Great Britain threat level

The threat level to Great Britain from Northern Ireland-related terrorism was raised in May to substantial (an attack is a strong possibility). Although dissident republicans are overwhelmingly focused on carrying out attacks in Northern Ireland, there remains a need to be alert, aware and vigilant.

Paramilitary activity

Paramilitary activity continues to undermine communities in Northern Ireland. Both republican and loyalist paramilitary organisations carry out violent criminal attacks against people in their own communities. So far this year there have been six paramilitary-related deaths, 17 casualties of paramilitary-style shootings and 57 casualties of paramilitary-style assaults. These acts are cowardly, unjustified and damage communities. It is this Government’s clear view that paramilitary activity was never justified in the past and cannot be justified today.

Tackling paramilitary activity

This Government are strongly supporting efforts to tackle paramilitarism and organised crime in Northern Ireland. PSNI invests significant resources into both the prevention and investigation of paramilitary activity and we have pledged £25 million of funding through the Fresh Start agreement to help ensure that the relevant agencies are appropriately resourced to fulfil that commitment. Tackling paramilitary activity is an important step in terms of delivering Fresh Start agreement commitments and provides an opportunity to make a real difference to people’s lives.

The Northern Ireland Executive published an action plan on tackling paramilitary activity, criminality and organised crime in July 2016. This follows the paramilitary panel’s recommendations which provide for a strategic approach to the disbandment of paramilitary groups in Northern Ireland, including improving criminal justice outcomes in terrorist cases. The Government are working closely with the Northern Ireland Executive to promote progress towards ending paramilitary activity through a range of measures and securing faster and more effective outcomes in terrorism cases.

A joint agency taskforce, established under the Fresh Start agreement to enhance law enforcement co-operation, aimed at tackling organised crime and criminality including that linked to paramilitarism, brings together the expertise of law enforcement agencies involved in tackling organised crime gangs who seek to exploit the border between Northern Ireland and Ireland. UK and Irish Governments’ Ministers have recently held positive talks to discuss co-operation between the An Garda Síochána and the PSNI in relation to the progress made by the joint agency taskforce.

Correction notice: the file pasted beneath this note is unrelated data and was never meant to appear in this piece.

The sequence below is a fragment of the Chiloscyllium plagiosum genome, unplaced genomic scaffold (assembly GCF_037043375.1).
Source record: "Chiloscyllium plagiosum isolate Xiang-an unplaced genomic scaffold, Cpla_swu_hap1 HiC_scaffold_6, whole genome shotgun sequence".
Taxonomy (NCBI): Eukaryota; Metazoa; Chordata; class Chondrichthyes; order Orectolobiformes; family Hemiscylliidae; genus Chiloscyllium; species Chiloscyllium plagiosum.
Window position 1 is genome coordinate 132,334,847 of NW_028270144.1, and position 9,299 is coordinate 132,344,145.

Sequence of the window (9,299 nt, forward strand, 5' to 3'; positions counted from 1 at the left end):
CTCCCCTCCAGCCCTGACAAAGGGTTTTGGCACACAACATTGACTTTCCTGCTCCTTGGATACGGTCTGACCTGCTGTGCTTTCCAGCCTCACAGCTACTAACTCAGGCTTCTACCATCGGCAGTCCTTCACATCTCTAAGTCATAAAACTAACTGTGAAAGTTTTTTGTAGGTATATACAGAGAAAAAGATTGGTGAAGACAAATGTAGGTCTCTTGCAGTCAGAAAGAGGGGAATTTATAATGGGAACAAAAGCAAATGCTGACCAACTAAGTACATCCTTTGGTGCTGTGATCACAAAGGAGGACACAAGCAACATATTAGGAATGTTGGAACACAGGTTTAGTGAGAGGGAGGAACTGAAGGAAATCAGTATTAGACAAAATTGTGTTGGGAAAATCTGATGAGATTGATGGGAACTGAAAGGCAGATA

The Independent Reporting Commission will be charged with reporting on progress towards ending paramilitary activity, including on implementation of measures taken by the UK Government, the Northern Ireland Executive and the Irish Government. The treaty between the UK Government and the Irish Government, formally establishing the IRC, was signed on 13 September 2016. We aim to have the IRC established by early 2017.


The severe level of threat from violent dissident republicans remains. Good progress has been made but there are still those who wish to attack police, prison and military officers, and some of Northern Ireland’s communities live under the constant threat of paramilitarism. Through the excellent work of PSNI, MI5 and security partners including An Garda Síochána, we will continue to bring those who would damage our society to justice, and protect our infrastructure and people from harm. I would like to thank them for their service to the people of Northern Ireland. There never has been, and there never will be any place for terrorism or paramilitary activity in Northern Ireland. We must all play our part in ensuring that Northern Ireland continues to flourish, free of any such pernicious activity.